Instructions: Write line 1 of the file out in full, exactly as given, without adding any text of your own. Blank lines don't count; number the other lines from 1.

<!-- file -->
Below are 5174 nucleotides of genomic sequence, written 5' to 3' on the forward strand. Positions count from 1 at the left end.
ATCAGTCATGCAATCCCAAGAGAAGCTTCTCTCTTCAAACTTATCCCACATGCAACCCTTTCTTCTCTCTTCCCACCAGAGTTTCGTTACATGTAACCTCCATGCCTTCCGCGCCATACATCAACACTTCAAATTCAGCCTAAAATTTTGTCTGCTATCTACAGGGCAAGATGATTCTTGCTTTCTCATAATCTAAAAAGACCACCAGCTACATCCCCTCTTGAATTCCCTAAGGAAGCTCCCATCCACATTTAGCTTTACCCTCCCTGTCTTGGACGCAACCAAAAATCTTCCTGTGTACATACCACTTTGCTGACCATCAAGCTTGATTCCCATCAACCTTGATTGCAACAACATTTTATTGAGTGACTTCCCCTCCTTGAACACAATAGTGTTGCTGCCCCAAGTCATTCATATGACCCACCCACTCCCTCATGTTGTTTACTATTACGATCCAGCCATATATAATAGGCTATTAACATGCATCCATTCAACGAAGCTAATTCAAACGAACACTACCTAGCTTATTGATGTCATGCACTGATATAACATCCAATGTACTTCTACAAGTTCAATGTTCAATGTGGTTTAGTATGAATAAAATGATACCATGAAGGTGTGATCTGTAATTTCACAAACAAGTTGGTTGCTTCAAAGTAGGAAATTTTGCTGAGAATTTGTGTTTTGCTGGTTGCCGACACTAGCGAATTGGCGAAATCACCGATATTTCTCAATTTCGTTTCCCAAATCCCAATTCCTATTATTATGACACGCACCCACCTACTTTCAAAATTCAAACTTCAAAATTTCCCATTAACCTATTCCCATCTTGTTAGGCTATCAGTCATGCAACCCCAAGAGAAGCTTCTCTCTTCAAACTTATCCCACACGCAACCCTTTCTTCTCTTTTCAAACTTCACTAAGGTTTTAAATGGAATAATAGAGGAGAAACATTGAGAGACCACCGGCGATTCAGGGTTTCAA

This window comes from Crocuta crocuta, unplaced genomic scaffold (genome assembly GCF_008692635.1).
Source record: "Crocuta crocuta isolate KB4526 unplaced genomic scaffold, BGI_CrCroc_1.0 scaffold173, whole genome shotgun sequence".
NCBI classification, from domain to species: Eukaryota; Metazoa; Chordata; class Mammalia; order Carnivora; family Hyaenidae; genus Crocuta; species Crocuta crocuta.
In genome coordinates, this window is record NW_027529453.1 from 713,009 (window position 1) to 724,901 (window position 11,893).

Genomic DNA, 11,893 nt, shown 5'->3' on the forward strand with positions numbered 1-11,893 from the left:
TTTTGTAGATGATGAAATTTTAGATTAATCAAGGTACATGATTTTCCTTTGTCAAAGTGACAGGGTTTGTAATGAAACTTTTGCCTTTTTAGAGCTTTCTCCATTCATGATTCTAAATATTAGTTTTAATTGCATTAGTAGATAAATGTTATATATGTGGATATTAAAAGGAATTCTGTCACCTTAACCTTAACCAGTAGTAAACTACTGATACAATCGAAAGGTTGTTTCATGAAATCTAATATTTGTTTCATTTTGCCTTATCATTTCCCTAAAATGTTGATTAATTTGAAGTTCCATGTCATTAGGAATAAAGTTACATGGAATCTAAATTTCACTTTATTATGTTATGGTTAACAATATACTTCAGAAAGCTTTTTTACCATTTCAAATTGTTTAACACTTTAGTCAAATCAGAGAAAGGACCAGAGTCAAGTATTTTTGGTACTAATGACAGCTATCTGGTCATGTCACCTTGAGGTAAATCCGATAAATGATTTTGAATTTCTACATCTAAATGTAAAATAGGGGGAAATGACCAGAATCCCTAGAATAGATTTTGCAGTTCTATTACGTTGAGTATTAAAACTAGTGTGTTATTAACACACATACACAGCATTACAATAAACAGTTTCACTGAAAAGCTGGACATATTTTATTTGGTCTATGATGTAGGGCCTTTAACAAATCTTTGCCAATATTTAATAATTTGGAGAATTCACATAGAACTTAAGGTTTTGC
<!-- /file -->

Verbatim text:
Below are 5174 nucleotides of genomic sequence, written 5' to 3' on the forward strand. Positions count from 1 at the left end.